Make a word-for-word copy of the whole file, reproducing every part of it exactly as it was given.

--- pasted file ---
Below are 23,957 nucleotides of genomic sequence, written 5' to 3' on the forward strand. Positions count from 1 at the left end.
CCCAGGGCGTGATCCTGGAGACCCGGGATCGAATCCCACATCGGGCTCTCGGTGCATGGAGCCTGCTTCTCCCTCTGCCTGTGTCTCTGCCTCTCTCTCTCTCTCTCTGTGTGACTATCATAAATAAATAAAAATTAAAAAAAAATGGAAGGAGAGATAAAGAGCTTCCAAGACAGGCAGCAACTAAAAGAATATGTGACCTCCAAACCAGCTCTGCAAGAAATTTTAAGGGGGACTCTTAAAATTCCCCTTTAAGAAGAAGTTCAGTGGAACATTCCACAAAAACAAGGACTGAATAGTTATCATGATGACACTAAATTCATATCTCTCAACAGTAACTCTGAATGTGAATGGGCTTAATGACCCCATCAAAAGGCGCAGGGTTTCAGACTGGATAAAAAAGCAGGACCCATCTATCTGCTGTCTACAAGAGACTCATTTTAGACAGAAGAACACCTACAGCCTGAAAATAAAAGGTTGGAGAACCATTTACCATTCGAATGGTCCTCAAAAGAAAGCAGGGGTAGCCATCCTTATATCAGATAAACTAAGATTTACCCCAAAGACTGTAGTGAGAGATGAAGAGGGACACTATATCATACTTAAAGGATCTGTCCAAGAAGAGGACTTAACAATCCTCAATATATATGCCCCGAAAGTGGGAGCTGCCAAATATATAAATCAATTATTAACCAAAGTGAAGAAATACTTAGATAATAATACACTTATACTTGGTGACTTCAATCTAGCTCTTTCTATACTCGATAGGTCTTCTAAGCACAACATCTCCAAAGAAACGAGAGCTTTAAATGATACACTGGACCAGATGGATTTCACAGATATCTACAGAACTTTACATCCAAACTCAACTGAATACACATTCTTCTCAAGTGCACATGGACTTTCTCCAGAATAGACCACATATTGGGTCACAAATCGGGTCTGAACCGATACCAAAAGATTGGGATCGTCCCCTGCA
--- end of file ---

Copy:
Below are 23,957 nucleotides of genomic sequence, written 5' to 3' on the forward strand. Positions count from 1 at the left end.
CCCAGGGCGTGATCCTGGAGACCCGGGATCGAATCCCACATCGGGCTCTCGGTGCATGGAGCCTGCTTCTCCCTCTGCCTGTGTCTCTGCCTCTCTCTCTCTCTCTCTGTGTGACTATCATAAATAAATAAAAATTAAAAAAAAATGGAAGGAGAGATAAAGAGCTTCCAAGACAGGCAGCAACTAAAAGAATATGTGACCTCCAAACCAGCTCTGCAAGAAATTTTAAGGGGGACTCTTAAAATTCCCCTTTAAGAAGAAGTTCAGTGGAACATTCCACAAAAACAAGGACTGAATAGTTATCATGATGACACTAAATTCATATCTCTCAACAGTAACTCTGAATGTGAATGGGCTTAATGACCCCATCAAAAGGCGCAGGGTTTCAGACTGGATAAAAAAGCAGGACCCATCTATCTGCTGTCTACAAGAGACTCATTTTAGACAGAAGAACACCTACAGCCTGAAAATAAAAGGTTGGAGAACCATTTACCATTCGAATGGTCCTCAAAAGAAAGCAGGGGTAGCCATCCTTATATCAGATAAACTAAGATTTACCCCAAAGACTGTAGTGAGAGATGAAGAGGGACACTATATCATACTTAAAGGATCTGTCCAAGAAGAGGACTTAACAATCCTCAATATATATGCCCCGAAAGTGGGAGCTGCCAAATATATAAATCAATTATTAACCAAAGTGAAGAAATACTTAGATAATAATACACTTATACTTGGTGACTTCAATCTAGCTCTTTCTATACTCGATAGGTCTTCTAAGCACAACATCTCCAAAGAAACGAGAGCTTTAAATGATACACTGGACCAGATGGATTTCACAGATATCTACAGAACTTTACATCCAAACTCAACTGAATACACATTCTTCTCAAGTGCACATGGACTTTCTCCAGAATAGACCACATATTGGGTCACAAATCGGGTCTGAACCGATACCAAAAGATTGGGATCGTCCCCTGCA